On December 7, 2021, the U.S. District Court for the Southern District of Georgia issued an order enjoining the COVID-19 vaccine mandate for federal contractors and subcontractors pursuant to Executive Order 14042 (Executive Order) from going into effect nationwide. Although the Georgia court discussed the “tragic toll” the COVID-19 pandemic has wrought, the court ruled it was likely that the plaintiffs will succeed in their claim that President Biden exceeded his authority when issuing the Executive Order.
The court concluded that each of the four requirements for issuing a preliminary injunction were met: (1) a substantial likelihood of ultimate success on the merits; (2) an injunction is necessary to prevent irreparable injury; (3) the threatened injury outweighs the harm of the injunction; and (4) the injunction would not be adverse to the public interest.
The court reasoned that the plaintiffs were likely to succeed on the merits because the court was unconvinced the Procurement Act clearly authorized President Biden to issue the Executive Order. The court reasoned that the Procurement Act allows the President wide ranging authority over administrative and management issues, but does not clearly authorize the President to issue a public health regulation like the Executive Order.
In addition, the court held that an injunction was necessary to prevent irreparable injury due to the costs to federal contractors in complying with the mandate. The court further reasoned the Executive Order’s threatened injury outweighed any potential harm of the injunction because the injunction maintains the status quo, and federal contractors can choose to encourage employees to get vaccinated, leaving employees the choice whether to get the shot. The court discussed how, if the injunction was denied, federal contractors would be required to make decisions that would “significantly alter their ability to perform federal contract work which is critical to their operations.”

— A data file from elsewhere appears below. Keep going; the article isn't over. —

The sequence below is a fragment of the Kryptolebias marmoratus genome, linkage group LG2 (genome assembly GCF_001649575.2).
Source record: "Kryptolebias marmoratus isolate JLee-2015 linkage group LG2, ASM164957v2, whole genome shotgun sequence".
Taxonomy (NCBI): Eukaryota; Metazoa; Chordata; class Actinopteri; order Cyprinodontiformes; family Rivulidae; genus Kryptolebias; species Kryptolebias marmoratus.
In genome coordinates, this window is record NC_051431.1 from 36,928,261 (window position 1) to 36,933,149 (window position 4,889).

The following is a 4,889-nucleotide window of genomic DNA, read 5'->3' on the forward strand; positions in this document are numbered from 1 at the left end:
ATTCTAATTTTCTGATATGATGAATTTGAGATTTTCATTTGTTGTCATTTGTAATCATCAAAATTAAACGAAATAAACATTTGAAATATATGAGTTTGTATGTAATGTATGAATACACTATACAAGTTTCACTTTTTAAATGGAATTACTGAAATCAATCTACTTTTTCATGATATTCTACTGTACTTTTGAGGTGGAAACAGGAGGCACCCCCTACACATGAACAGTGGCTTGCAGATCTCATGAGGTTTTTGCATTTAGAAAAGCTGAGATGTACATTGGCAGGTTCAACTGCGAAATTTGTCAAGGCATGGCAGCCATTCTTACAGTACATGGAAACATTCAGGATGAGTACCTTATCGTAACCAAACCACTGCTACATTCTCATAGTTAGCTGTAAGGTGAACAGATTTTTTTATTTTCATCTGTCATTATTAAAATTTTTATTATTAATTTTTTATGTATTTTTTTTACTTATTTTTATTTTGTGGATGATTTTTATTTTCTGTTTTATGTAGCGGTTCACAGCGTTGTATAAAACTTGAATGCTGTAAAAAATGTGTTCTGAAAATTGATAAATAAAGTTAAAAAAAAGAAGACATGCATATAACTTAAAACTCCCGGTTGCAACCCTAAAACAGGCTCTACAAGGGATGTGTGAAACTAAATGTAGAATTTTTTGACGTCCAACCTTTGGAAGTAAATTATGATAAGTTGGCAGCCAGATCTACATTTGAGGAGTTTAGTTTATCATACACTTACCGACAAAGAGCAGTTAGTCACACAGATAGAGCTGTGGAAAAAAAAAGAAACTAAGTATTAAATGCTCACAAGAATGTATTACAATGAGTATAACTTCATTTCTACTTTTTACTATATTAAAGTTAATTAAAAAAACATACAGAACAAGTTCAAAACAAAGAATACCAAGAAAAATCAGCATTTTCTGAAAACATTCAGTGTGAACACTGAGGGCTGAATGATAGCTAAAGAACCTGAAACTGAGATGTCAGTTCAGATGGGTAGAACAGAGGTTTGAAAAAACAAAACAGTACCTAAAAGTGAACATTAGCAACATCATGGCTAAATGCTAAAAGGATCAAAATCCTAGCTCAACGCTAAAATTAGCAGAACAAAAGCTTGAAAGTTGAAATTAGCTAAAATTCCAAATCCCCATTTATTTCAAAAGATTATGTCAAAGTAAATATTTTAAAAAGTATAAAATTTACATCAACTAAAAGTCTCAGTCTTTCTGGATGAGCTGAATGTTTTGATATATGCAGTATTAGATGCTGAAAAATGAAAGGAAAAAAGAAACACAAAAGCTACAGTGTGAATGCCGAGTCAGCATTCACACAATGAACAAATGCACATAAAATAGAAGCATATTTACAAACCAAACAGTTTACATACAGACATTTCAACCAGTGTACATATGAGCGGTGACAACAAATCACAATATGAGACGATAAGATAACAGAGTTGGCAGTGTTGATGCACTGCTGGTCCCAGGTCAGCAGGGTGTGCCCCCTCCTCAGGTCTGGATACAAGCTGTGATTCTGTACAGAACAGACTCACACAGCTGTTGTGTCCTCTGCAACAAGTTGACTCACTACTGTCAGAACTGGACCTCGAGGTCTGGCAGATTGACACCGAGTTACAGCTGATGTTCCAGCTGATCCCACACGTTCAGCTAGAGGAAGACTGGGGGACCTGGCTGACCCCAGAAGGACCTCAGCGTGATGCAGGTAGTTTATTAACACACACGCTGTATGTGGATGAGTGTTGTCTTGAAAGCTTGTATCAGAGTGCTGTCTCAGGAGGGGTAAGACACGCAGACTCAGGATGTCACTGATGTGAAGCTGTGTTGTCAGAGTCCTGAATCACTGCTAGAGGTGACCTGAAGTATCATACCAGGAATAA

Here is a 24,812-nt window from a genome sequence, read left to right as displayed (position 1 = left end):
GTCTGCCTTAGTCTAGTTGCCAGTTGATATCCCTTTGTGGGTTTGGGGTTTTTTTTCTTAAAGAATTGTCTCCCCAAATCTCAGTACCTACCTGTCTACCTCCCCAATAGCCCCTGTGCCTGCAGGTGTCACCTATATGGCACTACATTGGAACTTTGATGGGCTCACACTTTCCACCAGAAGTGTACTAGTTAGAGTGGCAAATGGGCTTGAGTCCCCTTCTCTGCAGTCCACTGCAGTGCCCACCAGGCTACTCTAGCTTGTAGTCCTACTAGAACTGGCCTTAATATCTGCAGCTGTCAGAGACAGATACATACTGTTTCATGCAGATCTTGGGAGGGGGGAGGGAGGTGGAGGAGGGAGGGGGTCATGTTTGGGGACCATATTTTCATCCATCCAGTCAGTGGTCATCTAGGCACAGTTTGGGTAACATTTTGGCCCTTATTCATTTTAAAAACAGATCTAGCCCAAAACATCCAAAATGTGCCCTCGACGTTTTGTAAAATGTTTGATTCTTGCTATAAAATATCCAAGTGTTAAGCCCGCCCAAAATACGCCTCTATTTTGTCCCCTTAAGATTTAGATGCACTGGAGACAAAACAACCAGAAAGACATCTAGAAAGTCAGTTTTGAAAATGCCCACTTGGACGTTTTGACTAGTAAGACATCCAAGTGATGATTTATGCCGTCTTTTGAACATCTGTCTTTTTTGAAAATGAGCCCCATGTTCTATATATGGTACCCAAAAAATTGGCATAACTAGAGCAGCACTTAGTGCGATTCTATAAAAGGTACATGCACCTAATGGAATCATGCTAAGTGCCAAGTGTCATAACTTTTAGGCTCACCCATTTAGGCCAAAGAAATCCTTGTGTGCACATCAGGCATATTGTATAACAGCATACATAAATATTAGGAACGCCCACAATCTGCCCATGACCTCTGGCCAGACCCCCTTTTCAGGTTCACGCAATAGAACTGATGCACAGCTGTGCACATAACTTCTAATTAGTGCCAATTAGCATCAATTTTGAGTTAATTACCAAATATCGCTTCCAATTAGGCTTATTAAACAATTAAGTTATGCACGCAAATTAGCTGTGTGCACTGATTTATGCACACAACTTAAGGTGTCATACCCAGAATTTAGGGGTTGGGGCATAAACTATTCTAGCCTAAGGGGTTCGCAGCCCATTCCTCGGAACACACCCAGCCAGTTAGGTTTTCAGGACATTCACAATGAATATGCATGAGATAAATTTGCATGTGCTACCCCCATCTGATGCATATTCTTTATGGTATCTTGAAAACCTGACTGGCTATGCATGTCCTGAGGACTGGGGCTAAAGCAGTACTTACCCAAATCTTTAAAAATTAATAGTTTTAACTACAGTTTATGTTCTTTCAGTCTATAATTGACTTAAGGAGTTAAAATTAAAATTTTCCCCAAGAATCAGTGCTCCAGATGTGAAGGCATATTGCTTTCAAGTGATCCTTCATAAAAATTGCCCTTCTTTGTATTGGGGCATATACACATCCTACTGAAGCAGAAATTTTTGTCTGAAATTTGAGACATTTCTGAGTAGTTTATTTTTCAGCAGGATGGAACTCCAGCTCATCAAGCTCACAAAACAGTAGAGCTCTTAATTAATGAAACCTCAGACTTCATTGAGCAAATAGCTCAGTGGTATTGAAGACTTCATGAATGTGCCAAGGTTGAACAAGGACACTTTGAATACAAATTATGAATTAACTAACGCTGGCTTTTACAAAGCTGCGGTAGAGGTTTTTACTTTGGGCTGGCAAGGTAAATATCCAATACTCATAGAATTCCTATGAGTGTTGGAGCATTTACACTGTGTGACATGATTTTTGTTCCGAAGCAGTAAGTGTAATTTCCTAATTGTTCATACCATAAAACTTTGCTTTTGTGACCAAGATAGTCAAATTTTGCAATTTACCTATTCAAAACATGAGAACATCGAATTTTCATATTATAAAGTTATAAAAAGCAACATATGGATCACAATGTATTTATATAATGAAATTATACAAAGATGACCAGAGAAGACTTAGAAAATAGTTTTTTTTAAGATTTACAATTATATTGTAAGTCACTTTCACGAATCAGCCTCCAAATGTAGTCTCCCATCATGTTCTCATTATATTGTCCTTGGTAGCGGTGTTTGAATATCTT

Finally, the court found granting the injunction is in the public interest due to the “economic uncertainty” and “workplace strife” caused by the Executive Order, and granted the preliminary injunction enjoining enforcement nationwide. The court’s order follows the decision from the U.S. District Court for the Eastern District of Kentucky granting a preliminary injunction to block enforcement of the Executive Order in Kentucky, Ohio, and Tennessee. The Kentucky decision has been appealed, and we expect the federal government to appeal the Georgia decision. However, federal contractors and subcontractors are not currently required to comply with the Executive Order’s requirement to have all covered employees fully vaccinated by January 18, 2022.
Ballard Spahr’s Labor & Employment Group counsels employers regarding the changing requirements and status of the COVID-19 vaccine mandates and workplace safety and compliance.